Koha How-To

Set Items to Quarantine Status Upon Return

UPDATE, 5/14/20: Some of our partner libraries have elected to use an alternate process for quarantine that uses shelving location instead of a not for loan status. I've updated this entry to explain both methods.

In our town hall about dealing with COVID-19 closures, several partners mentioned that their libraries are quarantining returned items for several days before they're allowed to go out again. We've established two different ways to do so. The first method uses a not for loan status. The second method uses a shelving location. Each method has strengths and weaknesses.

Method 1: Not For Loan

This method automatically applies a not for loan status of "Quarantine" to all items that get checked in.

  • Pros: The not for loan status clearly marks this item as unavailable in the catalog and can block holds from being placed and filled.
  • Cons: The not for loan status cannot be cleared automatically after a given amount of time.

First, we need to create a new Not For Loan value of "Quarantine" (or whatever else you'd like to call it). To do so, go to Administration, then Authorized Values. Find and click the category NOT_LOAN, then click the button for New Authorized Value for NOT_LOAN.

If you want to be able to place holds on items while they're set to your Quarantine status, make your authorized value a negative number. Use a positive number if you don't want to allow holds. Until you're upgraded to 19.11, items with a negative not for loan value will trigger holds at checkin, so stall will need to click "Ignore" to prevent the hold from capturing. If you use an automated checkin system or don't want to have to click "Ignore" on holds, use a positive not for loan value.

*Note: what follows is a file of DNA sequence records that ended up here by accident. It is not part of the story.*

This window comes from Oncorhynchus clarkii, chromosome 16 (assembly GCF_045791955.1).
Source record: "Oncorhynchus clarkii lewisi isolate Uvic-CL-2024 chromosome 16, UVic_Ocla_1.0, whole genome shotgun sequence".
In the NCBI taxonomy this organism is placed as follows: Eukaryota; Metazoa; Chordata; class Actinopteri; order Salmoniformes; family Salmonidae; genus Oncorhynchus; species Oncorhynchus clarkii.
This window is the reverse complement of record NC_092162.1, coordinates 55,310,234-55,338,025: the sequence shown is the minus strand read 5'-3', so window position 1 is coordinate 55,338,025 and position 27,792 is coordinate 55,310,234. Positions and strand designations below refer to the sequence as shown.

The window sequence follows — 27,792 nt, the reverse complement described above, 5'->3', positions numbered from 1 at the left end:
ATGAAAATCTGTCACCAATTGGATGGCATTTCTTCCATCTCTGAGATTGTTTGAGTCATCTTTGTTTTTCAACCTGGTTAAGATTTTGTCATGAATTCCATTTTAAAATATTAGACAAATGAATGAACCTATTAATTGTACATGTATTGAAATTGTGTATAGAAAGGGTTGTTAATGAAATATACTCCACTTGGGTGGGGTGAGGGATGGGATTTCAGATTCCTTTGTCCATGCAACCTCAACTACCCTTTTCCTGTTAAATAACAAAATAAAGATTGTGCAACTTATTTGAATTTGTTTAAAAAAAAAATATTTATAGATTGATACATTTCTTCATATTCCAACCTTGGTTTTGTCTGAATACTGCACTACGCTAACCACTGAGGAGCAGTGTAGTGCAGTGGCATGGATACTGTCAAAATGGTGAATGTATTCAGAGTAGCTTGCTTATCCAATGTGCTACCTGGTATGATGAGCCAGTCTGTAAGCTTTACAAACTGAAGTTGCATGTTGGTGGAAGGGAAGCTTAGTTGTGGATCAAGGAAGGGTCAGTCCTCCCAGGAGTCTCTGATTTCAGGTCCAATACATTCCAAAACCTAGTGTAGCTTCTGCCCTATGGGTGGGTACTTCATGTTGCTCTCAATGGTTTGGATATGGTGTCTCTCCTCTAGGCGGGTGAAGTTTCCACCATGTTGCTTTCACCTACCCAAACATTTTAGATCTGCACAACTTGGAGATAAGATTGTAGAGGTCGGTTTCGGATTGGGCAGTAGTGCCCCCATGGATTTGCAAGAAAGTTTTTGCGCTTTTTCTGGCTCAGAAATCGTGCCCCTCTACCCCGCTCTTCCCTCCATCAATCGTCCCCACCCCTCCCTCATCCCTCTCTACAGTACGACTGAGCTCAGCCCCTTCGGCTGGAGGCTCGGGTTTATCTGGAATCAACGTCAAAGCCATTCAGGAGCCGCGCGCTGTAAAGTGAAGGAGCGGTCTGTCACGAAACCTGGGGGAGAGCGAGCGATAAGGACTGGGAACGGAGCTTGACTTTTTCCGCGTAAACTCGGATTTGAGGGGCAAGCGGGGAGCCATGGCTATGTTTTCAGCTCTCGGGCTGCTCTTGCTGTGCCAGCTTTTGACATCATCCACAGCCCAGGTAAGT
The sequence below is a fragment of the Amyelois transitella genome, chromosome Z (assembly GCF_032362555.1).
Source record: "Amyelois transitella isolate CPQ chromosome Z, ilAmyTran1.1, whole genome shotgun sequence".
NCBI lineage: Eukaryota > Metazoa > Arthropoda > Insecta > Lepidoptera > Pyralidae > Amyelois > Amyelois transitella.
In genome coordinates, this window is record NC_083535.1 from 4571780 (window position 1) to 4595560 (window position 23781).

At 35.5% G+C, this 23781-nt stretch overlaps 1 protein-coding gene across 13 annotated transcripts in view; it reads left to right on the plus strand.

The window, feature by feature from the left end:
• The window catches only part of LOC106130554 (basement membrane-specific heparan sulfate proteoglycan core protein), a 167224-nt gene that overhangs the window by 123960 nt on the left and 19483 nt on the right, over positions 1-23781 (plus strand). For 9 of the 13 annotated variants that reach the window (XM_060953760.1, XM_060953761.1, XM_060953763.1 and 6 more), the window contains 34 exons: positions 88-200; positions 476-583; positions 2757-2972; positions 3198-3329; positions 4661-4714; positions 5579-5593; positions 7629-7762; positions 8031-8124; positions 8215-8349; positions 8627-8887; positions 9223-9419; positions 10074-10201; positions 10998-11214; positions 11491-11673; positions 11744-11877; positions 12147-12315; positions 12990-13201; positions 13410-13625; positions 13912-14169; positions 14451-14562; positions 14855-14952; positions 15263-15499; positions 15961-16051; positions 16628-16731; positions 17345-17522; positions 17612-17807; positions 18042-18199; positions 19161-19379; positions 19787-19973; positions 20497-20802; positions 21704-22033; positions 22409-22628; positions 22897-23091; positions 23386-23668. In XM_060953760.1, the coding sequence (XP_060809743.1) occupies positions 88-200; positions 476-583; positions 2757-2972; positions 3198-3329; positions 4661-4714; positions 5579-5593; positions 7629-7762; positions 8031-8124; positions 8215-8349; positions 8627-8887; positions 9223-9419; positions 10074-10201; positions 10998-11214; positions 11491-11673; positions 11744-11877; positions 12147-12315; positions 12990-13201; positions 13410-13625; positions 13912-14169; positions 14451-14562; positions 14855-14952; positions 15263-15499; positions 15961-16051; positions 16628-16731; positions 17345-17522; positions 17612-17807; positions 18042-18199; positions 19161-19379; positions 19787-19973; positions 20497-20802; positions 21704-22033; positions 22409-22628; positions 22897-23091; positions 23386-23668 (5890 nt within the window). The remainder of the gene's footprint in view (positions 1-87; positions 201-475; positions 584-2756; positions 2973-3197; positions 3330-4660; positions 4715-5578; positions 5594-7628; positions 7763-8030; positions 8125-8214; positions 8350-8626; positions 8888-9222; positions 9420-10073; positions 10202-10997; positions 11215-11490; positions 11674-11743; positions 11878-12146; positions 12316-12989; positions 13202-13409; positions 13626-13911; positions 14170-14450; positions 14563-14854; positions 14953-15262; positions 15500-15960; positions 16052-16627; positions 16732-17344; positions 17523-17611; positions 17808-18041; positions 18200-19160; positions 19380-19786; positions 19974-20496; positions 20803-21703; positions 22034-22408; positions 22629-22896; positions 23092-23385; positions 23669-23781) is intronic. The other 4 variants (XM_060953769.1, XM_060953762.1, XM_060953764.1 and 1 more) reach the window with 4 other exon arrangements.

Now that our Quarantine status exists, there are a couple things we can do with it. First, we can tell Koha to set every item we check in to Quarantine. To do that, we'll use the system preference UpdateNotForLoanStatusOnCheckin. We want to tell it that whenever we check in an item no Not For Loan status to set it to the value we used for our new Quarantine status.

Next, we may want to hide those items from the public catalog. This part is definitely optional, but I can imagine patrons not being excited to see books marked as "Quarantine" in the catalog. If you don't want to hide these items, you could alternatively set a nicer-sounding label for the OPAC in your authorized value setup. Just put the wording you prefer in the Description (OPAC) field. If you're hiding the items, use the OPACHiddenItems system preference. Tell it the field we want to limit on (notforloan) and the value we want to hide (the number you used for your Quarantine status)

If you don't hide these items from the OPAC, this is how the status will show:

At this point, every item you check in will get set to Quarantine and hidden from the OPAC. The next step is getting the quarantine status cleared after a set number of days. The consensus in our town hall seemed to be 4 days, but you can use whatever timeframe you like. We can't fully automate this part, but we can make it easy. A report can list all the items checked in 4 or more days ago that are set to Quarantine: